Updated: Nov 6, 2018
In our last blog, we discussed why “Da Hong Pao” is not exactly a tea but a concept of “a brand, a variety and a selection of tea products”. If you haven’t checked it out, we strongly suggest you reading it (click here) before you continue with this blog. Since most Da Hong Pao products are blends of different Wuyi oolong teas, it’s crucial for tea lovers to understand how Da Hong Pao is made. Today, let’s have a more detailed discussion of the making of Da Hong Pao.
The most important thing in the making of Da Hong Pao is the blending of different types of Wuyi oolong teas. In tea-making, this is an advanced technique called “Pin Pei” (Chinese: 拼配, meaning: put together and match / blending). For the purpose of this blog, we’ll call “Pin Pei” as “blending”.
Now, you’re probably now thinking about all those “blended teas” in your local tea shops. We’d like to address that the blending of Da Hong Pao is nothing like that. Most blended teas on the U.S. and European markets are actually herbal blends. Those products are usually a mixture of flowers, spices and leaves, which has nothing to do with tea at all. To understand why a Da Hong Pao blend is different from herbal blends, we need to discuss it from a tea business point of view.
Most Wuyi oolong teas are single-variety, which means that a tea is made with leaves from a single origin. For example, a Rou Gui tea is made with fresh leaves from only Rou Gui plants. Single-variety teas offer tea drinkers the best and the most distinct experience. At the same time, these teas can be heavily influenced by the climate and the weather of the year. Single-variety teas would taste slightly different depending on the year of production. However, for customers and clients (e.g restaurants) that need a tea product which provides a constant taste, single-variety teas have too many variables. This is where Da Hong Pao Blend tea shines. A blend master can design a Da Hong Pao blend structure and make sure the delivery of a constant taste.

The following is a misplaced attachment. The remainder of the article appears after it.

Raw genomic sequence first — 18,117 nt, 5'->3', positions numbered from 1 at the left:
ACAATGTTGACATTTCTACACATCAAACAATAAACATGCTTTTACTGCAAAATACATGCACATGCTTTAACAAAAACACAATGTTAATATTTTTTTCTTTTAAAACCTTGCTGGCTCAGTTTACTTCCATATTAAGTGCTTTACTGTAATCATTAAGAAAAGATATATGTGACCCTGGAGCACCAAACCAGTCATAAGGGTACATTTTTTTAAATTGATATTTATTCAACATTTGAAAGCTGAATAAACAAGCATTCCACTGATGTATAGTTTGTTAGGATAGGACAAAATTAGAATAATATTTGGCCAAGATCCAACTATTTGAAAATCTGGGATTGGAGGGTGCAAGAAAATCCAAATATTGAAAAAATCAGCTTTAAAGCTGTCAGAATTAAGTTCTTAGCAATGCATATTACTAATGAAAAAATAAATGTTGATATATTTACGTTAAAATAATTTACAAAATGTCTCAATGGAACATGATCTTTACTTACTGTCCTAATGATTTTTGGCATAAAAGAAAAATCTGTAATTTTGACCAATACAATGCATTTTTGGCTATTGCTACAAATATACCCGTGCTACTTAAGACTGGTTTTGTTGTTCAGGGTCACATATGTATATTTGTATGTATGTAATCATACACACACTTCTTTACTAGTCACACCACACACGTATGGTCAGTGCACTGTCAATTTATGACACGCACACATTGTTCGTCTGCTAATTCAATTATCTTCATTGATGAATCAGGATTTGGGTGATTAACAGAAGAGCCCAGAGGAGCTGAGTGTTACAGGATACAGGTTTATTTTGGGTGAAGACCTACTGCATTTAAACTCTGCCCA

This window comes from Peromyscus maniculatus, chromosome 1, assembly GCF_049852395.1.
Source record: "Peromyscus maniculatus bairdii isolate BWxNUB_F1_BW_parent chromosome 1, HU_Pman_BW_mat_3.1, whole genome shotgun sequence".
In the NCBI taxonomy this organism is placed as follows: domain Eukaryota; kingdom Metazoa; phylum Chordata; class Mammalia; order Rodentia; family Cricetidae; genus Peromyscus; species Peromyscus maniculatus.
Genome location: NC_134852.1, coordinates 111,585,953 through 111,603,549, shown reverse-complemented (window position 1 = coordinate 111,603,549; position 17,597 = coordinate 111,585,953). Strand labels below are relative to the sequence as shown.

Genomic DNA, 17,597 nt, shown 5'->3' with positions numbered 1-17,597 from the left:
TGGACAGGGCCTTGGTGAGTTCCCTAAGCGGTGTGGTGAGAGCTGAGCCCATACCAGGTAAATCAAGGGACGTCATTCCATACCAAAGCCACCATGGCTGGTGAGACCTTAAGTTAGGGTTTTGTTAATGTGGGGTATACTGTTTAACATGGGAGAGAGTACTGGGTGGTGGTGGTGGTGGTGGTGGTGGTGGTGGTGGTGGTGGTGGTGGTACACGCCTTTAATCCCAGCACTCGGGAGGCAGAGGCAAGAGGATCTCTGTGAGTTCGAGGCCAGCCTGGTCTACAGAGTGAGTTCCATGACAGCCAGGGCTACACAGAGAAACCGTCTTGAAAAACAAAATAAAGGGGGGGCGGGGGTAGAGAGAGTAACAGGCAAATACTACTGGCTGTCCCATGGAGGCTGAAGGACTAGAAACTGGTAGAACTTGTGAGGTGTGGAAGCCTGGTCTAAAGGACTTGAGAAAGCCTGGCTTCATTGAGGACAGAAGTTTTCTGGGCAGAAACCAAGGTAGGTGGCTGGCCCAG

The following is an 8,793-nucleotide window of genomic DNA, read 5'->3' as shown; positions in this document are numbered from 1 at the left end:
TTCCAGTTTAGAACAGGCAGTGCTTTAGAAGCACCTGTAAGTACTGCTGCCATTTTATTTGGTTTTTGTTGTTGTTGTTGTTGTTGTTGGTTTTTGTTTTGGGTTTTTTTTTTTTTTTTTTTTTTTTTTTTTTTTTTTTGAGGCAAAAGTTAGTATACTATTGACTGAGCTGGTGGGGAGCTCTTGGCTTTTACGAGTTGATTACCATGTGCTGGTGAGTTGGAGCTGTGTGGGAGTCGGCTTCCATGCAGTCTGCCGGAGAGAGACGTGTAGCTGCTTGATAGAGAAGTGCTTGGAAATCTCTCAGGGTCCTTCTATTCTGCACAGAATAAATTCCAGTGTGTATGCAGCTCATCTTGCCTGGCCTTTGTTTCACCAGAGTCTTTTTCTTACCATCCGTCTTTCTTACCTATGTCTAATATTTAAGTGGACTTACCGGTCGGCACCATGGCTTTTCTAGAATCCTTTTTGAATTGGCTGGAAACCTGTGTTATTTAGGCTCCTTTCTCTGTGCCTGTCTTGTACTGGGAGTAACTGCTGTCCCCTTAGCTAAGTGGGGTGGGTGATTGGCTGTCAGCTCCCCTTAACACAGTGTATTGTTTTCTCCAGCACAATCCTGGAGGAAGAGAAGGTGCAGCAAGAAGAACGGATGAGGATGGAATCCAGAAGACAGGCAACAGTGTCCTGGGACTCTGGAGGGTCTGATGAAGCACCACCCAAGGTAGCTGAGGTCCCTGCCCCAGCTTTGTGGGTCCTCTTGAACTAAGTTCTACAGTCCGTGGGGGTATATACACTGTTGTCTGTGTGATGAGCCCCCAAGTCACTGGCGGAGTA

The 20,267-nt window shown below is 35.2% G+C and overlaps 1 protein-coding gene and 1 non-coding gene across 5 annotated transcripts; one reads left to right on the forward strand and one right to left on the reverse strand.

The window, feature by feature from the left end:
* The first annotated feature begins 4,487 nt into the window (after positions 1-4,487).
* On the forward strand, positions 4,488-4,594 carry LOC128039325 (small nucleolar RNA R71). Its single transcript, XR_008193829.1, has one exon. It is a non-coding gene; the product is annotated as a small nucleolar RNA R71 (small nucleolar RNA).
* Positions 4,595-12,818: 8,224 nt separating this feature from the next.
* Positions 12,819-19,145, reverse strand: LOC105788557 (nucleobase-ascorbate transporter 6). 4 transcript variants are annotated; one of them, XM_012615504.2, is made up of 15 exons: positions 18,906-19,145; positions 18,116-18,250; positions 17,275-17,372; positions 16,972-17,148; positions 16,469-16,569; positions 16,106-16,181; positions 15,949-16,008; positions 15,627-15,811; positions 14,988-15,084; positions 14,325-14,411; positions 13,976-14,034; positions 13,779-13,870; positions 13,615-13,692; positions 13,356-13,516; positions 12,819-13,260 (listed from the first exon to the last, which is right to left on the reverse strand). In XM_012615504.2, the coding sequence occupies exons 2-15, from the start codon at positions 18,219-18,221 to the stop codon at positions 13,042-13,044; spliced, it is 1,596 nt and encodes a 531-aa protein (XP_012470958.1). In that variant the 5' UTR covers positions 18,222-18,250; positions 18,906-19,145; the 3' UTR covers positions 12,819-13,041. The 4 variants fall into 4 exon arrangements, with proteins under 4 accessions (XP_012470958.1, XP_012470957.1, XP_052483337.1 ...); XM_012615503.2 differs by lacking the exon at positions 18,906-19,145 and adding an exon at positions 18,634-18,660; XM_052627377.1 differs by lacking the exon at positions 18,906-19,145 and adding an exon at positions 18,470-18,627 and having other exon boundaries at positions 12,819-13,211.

This concept is very close to that of French wine. And just like French wine, a blend doesn’t necessarily mean a tea has a lower or higher quality. Before the blend starts, a blend master would have a clear idea of what the final product tastes like. Generally speaking, there is no routine or standard way to blend a Da Hong Pao. Every blend master works in his/her own way. The only process that no one can avoid or change is the endless tasting and testing.
A typical Da Hong Pao tea has 3 requirements: raw materials, ratios, and costs.
Raw materials include a base tea, such as Rou Gui, Shui Xian and other major Wuyi oolong, and several other aroma-elevating teas, such as 105(Yellow Guan Yin/黄观音) and Rui Xiang(瑞香). Blend masters would decide how and what to blend based on teas that are available. When selecting teas for the blend, we need to select teas that have similar harvest time, place of origin, and processing techniques. Teas selected for Da Hong Pao Blend should be exactly the same quality as their respective single-variety products.
After we determine what teas to use, we need to start testing what kind of mixture ratio that can deliver the closest to our targeted taste. This process involves the testing of mouthfeel, aromas, flavors and the ability to endure multiple infusions. We only take a small sample for the testing. After each tasting, we adjust the mixture ratio until we’re completely satisfied.
Finally, the consideration for the cost is something rather unique to Da Hong Pao. Because Da Hong Pao products are highly customizable, we have different blends for different clients, and different clients have different budgets and demands. This is why even the same Da Hong Pao from the same tea producer can have a noticeable difference in taste and quality.
We hope this blog can give you a brief look at the blending of Da Hong Pao. In our next blog (coming Thursday, Oct 18), we’ll have a thorough discussion of the blending process and different blend methods.
We hope you enjoyed today’s blog. As always, if you have questions or suggestions, please leave a comment, tweet us @valleybrooktea or email the author directly at firstname.lastname@example.org. Please also follow us on Instagram @valleybrooktea and join our mail list to get our daily tea updates and our latest promotions!
In an early version of this blog, "Pin Pei" was mistakenly spelled as "Ping Pei". It should be "Pin Pei".